Hormones aren’t always internally generated too – spraying oxytocin in the air can influence our feelings and therefore choices. So even our hormones can be directly externally manipulated without us knowing it!


According to this evidence, we are actually hardly conscious and rational decision-makers at all. We are hardly making logical and fair decisions all of the time. Yet whenever we decide on, say, a political stance, we’ll be convinced that we were being rational and decided based on our values and cold, hard reasoning. But what actually happens most of the time is that we later or post hoc build up a portfolio of sophisticated justifications or rationalisations for our decisions i.e. we’re typically acting more like attorneys trying to argue for a stance that we’ve already settled upon or desire (perhaps by unconsciously gauging and following what our current closest ingroup thinks) than honest and fair scientists trying to find evidence before settling upon any conclusion. These conclusions then solidify, reinforce and appear to have been impartially considered from the beginning. And every single decision we’ve ever made has cumulatively shaped us into the very individual we are today.


When trying to consciously and rationally weigh out options that will have different outcomes in the future – we’ll kind of try to simulate in our minds and guess what the costs and benefits of those outcomes will be in the future, and then we’ll try to work out what those costs and benefits are worth to us today; hence we’re discounting future (ideas of) gains and costs compared to more immediate and emotionally visceral gains and costs. These perceived expected values can adapt or change over time – for example, if we expected too much from an event one time and it ended up as a disappointment for us, we’ll reduce the expected value of a similar event in the future.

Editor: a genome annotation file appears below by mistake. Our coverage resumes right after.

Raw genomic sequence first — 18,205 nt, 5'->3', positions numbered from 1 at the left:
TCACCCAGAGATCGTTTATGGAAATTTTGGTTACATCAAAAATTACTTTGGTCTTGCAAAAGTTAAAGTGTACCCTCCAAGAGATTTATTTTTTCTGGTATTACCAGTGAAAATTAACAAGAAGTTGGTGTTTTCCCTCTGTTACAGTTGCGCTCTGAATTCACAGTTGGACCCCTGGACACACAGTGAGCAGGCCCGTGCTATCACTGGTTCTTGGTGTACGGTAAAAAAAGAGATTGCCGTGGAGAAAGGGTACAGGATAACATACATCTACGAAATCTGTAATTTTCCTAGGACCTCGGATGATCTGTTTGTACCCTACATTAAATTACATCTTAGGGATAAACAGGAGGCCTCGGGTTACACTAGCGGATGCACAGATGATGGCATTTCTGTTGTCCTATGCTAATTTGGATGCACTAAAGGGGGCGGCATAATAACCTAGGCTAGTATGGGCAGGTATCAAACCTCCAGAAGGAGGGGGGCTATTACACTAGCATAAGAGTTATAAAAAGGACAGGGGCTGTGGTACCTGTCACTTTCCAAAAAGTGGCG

This enables us to come up with a way to prioritise different options. These processes are tied intimately with the hormone dopamine (which is involved in motivation and reward, memory and attention, amongst other functions). Our current level of dopamine unconsciously affects our expected level of reward and therefore motivation for doing a task or taking a risk. But too much leads to addictive behaviours, such as gambling or social media addiction.


Because we are prone to falling for present temptations, and because when we’re rational we’ll try to work out what something is worth to us today, we can utilise better strategies to fight temptations – like not having a distraction or temptation in our immediate environment or sight, or setting up ‘Ulysses contracts’, which involve binding ourselves to doing something so that the costs of not going through with it will be greater today. You could set up a meaningful wager with a friend that you’ll go to the gym every day otherwise you’ll forfeit that money immediately, or agree to go to the gym together and thus use social pressure to not wish to let the other person down by failing to go. This accountability strategy can work with your study goals too – by getting a study partner.


Woof! Willpower can still somewhat be trained though. Post No.: 0355 looked at how children can improve their ability to delay gratification. By pausing, practising the suppression of impulsive urges for progressively longer each time, and by trying to employ reasons to resist, we can improve our resistance over time. Like any kind of training, rehearsal or persistent, repeated action – it’ll eventually physically reshape our brain. In this case, to hopefully resolve the unconscious neural conflict between our impulsive urges and long-term goals.


Comment on this post by replying to this tweet:


Share this post